Recently I stumbled upon some online discussion about VOIP PBX and it immediately gave me nostalgia feels for the Asterisk-based PBX I built around 2005/6-ish (definitely a pre v1.0.0 version, compiled from source ISTR?) on a Dell Optiplex GX110 running some early “Fedora Core” build… FC4 maybe? I say “built” but it was more like “painstakingly and lovingly hand-crafted” given the amount of time I had to spend getting my SIP trunks and SIP extensions fully working… hours and hours of digging into the config files. This PBX ran my home-office phone comms for a good few years and I was massively proud of it 🙂 I even had it forwarding calls based on Bluetooth proximity detection. This was around the same time as connecting retro telephone handsets to smartphones seemed like a good idea… it was ironic, OK? 😉
I also had a USB “Skype adapter” that I managed to coax into service to use analogue/house phones with the PBX along with some Linksys/Sipura ATA/FXO/FXS boxes.
So back to the present day where I thought it would be cool to build another home-office PBX in 2022… I had a spare Raspberry Pi lying around and I decided to buy an old Cisco 7962G SIP phone from ebay (£9.99 delivered!) add an unlocked USB 3G dongle (~ £14 delivered!), add a giffgaff.com £6/mnth SIM and hook it up to asterisk/FreePBX and hopefully have a new PBX up and running in no time…. how wrong I was 😂
These old Cisco phones polarise opinion: according to some they’re the worst things ever invented, according to others they’re the best things you can buy for a few quid… they run SCCP by default but Cisco provides firmware (for free if you register an account) to convert them to SIP. The latest firmware is old (9.4(2)SR3 dating from 2017) and they’re “end of life” i.e. abandoned by official Cisco support channels but there’s a wealth of information on various VOIP forums…. maybe a little too much information! The set up and SIP config is picky and the trial-and-error method of “poke it until it works” soon became tiresome… I did however find a very very useful resource here.
I must have spent at least 3 whole days watching these screens, learning the ins & outs of the XML config file, tweaking things here & there… staring at the phone while it boots and then just sits at “Registering…” status over & over again… <sigh>
The reprogramming procedure is fairly straightforward once the TFTPd and DHCP servers are set up correctly, and I quickly learned the soft/hard-reset key press sequences after having to enter it what felt like 100s of times…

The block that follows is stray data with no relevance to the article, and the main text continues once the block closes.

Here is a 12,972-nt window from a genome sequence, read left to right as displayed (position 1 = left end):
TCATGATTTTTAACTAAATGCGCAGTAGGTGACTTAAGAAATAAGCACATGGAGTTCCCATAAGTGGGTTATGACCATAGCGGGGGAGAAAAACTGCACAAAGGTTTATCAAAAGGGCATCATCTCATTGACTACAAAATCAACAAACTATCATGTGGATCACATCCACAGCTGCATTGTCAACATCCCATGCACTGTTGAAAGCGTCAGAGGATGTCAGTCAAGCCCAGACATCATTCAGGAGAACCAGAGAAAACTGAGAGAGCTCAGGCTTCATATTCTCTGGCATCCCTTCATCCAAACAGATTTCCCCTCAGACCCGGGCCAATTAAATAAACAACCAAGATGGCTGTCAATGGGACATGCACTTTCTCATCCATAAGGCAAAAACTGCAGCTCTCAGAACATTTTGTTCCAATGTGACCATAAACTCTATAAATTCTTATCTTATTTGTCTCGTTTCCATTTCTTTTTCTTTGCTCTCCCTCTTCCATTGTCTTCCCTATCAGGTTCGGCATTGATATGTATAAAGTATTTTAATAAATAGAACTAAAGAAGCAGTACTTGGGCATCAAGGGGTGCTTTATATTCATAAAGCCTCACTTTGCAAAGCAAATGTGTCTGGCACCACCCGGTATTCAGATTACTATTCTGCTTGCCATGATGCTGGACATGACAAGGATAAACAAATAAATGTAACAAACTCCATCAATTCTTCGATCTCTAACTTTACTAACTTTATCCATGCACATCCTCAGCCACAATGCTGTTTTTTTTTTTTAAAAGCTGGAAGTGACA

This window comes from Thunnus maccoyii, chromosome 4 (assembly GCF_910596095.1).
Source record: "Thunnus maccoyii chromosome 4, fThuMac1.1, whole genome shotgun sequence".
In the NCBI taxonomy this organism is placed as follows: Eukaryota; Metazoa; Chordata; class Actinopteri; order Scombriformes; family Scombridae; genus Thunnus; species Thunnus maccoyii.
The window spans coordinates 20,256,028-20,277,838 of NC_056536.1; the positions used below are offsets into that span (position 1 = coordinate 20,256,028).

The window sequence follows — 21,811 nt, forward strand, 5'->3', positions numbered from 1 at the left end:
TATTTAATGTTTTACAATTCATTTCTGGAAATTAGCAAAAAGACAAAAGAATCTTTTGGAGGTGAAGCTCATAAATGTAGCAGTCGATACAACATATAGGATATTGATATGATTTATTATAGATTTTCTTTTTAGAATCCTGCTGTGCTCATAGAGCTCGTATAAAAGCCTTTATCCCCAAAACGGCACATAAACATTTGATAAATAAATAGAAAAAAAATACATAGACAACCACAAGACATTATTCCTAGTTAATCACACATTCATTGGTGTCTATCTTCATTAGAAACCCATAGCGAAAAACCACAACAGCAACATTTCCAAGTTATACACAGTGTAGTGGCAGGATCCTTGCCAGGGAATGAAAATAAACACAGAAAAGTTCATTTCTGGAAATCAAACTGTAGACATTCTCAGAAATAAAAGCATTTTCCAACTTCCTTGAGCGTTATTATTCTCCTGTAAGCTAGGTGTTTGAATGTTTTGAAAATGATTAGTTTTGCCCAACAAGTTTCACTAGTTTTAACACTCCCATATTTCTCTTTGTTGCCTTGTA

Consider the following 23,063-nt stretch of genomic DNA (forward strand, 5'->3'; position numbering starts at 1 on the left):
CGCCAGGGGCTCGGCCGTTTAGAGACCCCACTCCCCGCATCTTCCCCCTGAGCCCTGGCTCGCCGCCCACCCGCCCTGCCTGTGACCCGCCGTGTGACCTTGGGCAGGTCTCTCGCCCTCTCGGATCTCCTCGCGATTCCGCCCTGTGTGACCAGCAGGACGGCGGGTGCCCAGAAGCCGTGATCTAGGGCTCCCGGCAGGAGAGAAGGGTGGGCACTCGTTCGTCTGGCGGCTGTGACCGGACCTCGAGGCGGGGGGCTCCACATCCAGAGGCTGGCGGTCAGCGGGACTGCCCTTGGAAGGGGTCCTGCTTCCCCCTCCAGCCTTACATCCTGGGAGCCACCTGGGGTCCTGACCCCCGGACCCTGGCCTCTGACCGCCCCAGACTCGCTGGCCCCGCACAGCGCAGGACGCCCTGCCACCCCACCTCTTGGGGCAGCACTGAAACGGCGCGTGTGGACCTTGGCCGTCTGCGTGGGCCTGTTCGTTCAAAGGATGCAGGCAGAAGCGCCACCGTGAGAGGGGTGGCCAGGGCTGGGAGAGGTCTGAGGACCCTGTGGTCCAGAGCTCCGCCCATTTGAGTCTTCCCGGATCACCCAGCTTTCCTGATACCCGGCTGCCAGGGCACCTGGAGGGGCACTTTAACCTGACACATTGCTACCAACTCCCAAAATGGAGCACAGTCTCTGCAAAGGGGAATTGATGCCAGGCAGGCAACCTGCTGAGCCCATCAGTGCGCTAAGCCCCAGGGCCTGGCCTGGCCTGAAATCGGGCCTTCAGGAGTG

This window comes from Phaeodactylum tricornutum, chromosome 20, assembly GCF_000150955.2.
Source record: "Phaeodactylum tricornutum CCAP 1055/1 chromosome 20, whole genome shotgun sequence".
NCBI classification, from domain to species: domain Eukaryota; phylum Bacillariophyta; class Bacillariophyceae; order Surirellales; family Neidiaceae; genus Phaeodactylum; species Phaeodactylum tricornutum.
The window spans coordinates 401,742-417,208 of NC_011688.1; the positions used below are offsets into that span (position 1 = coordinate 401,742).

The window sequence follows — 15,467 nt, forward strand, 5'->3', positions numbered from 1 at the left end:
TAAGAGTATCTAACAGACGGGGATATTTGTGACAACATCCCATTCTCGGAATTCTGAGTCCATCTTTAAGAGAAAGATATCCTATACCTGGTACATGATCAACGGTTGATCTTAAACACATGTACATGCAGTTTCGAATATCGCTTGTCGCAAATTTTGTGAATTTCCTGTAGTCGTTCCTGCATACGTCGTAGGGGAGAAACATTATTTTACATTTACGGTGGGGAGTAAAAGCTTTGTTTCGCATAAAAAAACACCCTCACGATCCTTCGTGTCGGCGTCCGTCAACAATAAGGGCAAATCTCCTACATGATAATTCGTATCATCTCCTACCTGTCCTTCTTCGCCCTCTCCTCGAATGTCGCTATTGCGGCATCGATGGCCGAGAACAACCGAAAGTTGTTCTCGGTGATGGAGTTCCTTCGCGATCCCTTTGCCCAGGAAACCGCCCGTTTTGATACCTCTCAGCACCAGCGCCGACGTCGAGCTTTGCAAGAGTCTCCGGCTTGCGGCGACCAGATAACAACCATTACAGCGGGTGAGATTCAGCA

But eventually I ended up with a config that allowed the phone to successfully register with Asterisk 😎 Setting up chan_dongle to work with the USB GSM/3G modem was extremely straightforward too. (Although I had to manually edit the config file to get UK specific tones/announcements and tweak the Tx/Rx audio levels).
FreePBX/Asterisk VOIP PBX with GSM & SIP trunking and a handful of extensions now working 🙂
The Pi model 4 might be a little overpowered for the number of channels/trunks I’ll be using but it was all I had spare at the time. The use of SD card as main disk is not ideal in this application but plans to replace it with USB-SSD are underway…
Adding an FXO gateway will allow handling of landline calls on my PSTN Home/Work lines too.
Although nowadays most of my calls are done over Slack/Microsoft Teams/Whatsapp/Zoom anyway… meh ¯_(ツ)_/¯
I have a VOIP client on my mobile phone so with a VPN I can receive incoming calls via the ring-group I’ve created. I can also make outgoing calls via the PBX when away from home, and access voicemail.
Recipe: Raspberry Pi 4B 4GB + 32GB SD card RasPBX - Asterisk + FreePBX http://www.raspberry-asterisk.org/ Cisco 7962G + SIP firmware 9.4(2)SR3 + tutorial tftpd-hpa and ISC DHCP server (running on another Pi, to re-flash the 7962) (
'chown tftp:tftp *' in the /home/pi/tftpboot directory) tftpd settings:
# /etc/default/tftpd-hpa TFTP_USERNAME="tftp" TFTP_DIRECTORY="/home/pi/tftpboot" TFTP_ADDRESS="0.0.0.0:69" TFTP_OPTIONS="-4 --create --secure"Vodafone (unlocked) Huawei K3520 USB GSM dongle + SIM Sipgate VOIP number + your favourite iOS/Android VOIP client for remote access 🙂